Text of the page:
On 22 February 1948, supporters of Mohammad Amin al-Husayni organised, with the help of British deserters, three attacks against the Jewish community in Jerusalem. Using car bombs aimed at the headquarters of the Palestine Post, the Ben Yehuda Street market and the backyard of the Jewish Agency's offices, they killed 22, 53 and 13 Jewish people respectively.[21][22][23]

During the first months of 1948, the railway between Cairo and Haifa was often targeted. On 31 March, it was mined near Binyamina, a Jewish settlement in the neighborhood of Caesarea, killing 40 persons and wounding 60. The casualties were all civilians, mostly Arabs. Although there were some soldiers on the train, none were injured. The Palestine Post and the New York Times attributed the attack to Lehi.[24][25]

Causes

Template:SectPOV

Benny Morris considers that the killings and massacres occurred "[l]ike [in] most wars involving built-up areas."[1]

During the first stage of the war, the 1947–1948 Civil War in Mandatory Palestine, Haganah operatives had been cautioned against harming women and children but Irgun [and Lehi] didn't practice this distinction, while "Palestinian Arab militias often deliberately targeted civilians."[1] Due to the fact the British Mandate was not yet over, both sides were not able to set up regular POW camps and therefore didn't take prisoners.[1]

During the regular war, the fighting armies were more or less disciplined and "the killings of civilians and prisonners of war almost stopped, except for the series of atrocities committed by the IDF troops".[1]

Despite their rhetoric, Arab armies committed few atrocities and no large-scale massacre of prisoners took place when circumstances might have allowed them to happen, as when they took the Old City of Jerusalem or the villages of Atarot, Neve Yaakov, Nitzanim, Gezer and Mishmar Hayarden.[1] On the contrary, on 28 May, when the inhabitants and fighters of the Old City surrendered, in fear for their lives, the Transjordanian Arab Legion protected them from the mob and even wounded or shot dead other Arabs.[26]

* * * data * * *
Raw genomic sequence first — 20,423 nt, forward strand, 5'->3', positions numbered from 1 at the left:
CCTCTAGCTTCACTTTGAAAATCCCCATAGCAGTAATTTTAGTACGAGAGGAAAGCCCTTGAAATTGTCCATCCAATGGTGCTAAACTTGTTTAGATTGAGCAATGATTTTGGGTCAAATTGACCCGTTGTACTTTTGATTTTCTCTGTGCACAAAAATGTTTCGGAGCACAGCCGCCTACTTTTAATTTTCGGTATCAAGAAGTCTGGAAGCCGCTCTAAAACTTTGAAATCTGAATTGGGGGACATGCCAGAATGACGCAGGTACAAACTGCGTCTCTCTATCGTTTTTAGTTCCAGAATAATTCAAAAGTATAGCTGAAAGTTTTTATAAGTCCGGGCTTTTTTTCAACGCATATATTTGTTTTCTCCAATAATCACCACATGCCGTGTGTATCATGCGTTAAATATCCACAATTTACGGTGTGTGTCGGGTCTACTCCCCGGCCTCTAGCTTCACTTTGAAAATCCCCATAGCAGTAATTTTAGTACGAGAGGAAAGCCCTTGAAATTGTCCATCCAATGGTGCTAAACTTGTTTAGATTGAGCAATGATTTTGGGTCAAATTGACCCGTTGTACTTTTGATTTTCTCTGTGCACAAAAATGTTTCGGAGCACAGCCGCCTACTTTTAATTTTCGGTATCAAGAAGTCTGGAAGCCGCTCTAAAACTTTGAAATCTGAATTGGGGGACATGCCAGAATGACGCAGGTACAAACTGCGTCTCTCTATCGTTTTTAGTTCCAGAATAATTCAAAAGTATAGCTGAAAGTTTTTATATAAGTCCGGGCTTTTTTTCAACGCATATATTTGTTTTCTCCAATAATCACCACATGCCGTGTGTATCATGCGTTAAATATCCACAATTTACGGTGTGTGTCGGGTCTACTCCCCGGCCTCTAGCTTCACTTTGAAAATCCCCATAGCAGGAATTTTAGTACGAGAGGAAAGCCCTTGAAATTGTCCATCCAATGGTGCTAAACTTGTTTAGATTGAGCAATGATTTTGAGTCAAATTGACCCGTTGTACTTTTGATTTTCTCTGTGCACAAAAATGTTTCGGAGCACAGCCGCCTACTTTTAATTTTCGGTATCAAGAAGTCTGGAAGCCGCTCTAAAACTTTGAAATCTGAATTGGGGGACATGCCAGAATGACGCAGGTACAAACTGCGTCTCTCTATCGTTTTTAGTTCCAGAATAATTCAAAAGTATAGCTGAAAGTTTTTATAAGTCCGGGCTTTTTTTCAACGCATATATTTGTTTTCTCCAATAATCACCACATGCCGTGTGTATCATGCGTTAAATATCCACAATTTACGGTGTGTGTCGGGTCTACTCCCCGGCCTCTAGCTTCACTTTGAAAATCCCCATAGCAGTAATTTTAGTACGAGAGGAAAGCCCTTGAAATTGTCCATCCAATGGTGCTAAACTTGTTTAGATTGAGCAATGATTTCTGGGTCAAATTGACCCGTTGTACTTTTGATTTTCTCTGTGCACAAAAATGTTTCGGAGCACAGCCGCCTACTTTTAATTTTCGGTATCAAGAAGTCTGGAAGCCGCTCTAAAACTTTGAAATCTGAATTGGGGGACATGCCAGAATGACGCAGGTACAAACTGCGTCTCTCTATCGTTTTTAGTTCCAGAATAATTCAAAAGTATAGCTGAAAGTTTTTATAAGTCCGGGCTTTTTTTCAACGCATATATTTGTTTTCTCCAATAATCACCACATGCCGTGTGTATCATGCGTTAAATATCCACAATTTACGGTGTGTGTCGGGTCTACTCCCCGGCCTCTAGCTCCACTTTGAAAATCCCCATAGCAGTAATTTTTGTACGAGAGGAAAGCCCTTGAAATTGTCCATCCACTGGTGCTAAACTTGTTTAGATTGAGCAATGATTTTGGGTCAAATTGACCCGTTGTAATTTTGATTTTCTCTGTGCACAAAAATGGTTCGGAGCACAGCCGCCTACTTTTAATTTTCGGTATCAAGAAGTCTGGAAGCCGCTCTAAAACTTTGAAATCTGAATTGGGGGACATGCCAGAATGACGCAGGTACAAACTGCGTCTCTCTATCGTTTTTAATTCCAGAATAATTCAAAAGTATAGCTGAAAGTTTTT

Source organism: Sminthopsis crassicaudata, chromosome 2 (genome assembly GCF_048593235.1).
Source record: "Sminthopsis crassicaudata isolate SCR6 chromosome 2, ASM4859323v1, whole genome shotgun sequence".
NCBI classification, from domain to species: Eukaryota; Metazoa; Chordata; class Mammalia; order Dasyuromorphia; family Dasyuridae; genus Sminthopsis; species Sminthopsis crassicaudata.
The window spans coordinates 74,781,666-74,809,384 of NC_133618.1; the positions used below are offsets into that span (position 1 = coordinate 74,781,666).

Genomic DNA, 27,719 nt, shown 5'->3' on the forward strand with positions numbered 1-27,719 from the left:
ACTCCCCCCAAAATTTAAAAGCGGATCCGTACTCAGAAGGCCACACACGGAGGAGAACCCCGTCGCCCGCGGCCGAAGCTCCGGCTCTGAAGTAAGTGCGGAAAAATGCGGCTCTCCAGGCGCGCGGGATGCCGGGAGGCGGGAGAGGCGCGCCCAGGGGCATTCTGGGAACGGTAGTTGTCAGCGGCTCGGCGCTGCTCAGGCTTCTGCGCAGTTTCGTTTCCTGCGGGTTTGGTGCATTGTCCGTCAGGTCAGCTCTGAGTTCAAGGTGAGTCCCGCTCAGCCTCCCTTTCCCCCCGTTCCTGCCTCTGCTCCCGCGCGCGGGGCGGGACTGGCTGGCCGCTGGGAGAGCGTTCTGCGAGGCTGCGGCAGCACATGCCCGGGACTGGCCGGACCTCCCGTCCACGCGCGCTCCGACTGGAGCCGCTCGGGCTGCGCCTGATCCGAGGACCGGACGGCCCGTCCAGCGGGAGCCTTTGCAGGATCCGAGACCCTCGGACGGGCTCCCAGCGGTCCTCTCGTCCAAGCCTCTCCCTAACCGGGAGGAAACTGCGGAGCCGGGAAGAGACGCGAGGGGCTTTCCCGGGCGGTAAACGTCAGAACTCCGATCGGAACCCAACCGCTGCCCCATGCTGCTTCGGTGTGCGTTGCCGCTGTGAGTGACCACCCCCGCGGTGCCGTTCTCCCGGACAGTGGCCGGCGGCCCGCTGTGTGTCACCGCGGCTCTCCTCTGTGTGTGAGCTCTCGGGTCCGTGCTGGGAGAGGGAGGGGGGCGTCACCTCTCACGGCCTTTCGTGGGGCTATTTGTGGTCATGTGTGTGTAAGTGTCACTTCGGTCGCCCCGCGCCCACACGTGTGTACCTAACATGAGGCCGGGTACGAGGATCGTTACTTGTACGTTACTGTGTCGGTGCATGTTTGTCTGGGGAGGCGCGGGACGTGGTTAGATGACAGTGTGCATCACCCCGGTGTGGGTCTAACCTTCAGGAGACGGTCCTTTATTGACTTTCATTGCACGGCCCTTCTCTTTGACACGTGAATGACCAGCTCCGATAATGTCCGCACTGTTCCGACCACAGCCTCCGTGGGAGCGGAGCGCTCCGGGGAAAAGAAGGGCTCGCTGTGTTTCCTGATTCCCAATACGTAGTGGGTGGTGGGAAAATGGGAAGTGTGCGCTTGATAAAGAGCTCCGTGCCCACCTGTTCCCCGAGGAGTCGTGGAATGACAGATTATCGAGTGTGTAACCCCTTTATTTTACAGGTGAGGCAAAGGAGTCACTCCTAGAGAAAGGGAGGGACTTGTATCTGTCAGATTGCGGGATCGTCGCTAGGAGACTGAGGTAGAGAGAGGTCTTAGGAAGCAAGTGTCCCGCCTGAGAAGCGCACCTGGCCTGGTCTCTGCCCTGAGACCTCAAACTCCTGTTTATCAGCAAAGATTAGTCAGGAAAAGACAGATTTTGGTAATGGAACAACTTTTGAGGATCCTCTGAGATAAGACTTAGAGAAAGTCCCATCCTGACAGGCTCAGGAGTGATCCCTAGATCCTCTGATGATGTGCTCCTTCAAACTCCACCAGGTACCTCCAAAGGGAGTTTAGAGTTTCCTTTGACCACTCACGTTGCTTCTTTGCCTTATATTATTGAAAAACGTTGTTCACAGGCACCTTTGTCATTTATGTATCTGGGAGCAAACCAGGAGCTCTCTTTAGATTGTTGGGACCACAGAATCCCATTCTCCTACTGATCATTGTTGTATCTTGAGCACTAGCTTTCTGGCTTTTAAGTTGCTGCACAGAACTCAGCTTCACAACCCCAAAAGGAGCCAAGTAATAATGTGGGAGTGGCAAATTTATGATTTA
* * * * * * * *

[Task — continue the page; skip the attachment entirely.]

With regard to massacres perpetrated by the IDF at the end of the war and particularly during Operation Hiram, where around 10 massacres occurred, Morris and Gelber have claimed that lack of discipline cannot explain the events.[1][27] Yoav Gelber points out the "hard feelings [of the soldiers] towards the Palestinians" and the fact that the Palestinians had not fled like in former operations.[27] Benny Morris thinks that they were related to a "general vengefulness and a desire by local commanders to precipitate a civilian exodus".[1]

To explain the difference in the number of killings and massacres, Morris speculates that "[t]his was probably due to the circumstance that the victorious Israelis captured some four hundred Arab villages and towns during April-November 1948, whereas the Palestinian Arabs and the Arab Liberation Army failed to take any settlements and the Arab armies that invaded in mid-May overran fewer than a dozen Jewish settlements".[1] He considers too that belligerents behaved reasonably well and that the "1948 [war] is noteworthy for the relatively small number of civilian casualties both in the battles themselves and in the atrocities that accompanied them" in comparison, for example, "with the Yugoslav wars of the 1990s or the Sudanese civil wars of the past fifty years".[1]

Consequences

According to historians, whether deliberate or otherwise, the massacres did have a strong impact on the exodus of the Palestinian Arab population. For example, the Deir Yassin massacre is considered to have generated more panic among the Arab population than all other previous operations together and to have caused a mass flight of Palestinians in numerous areas.[28][29]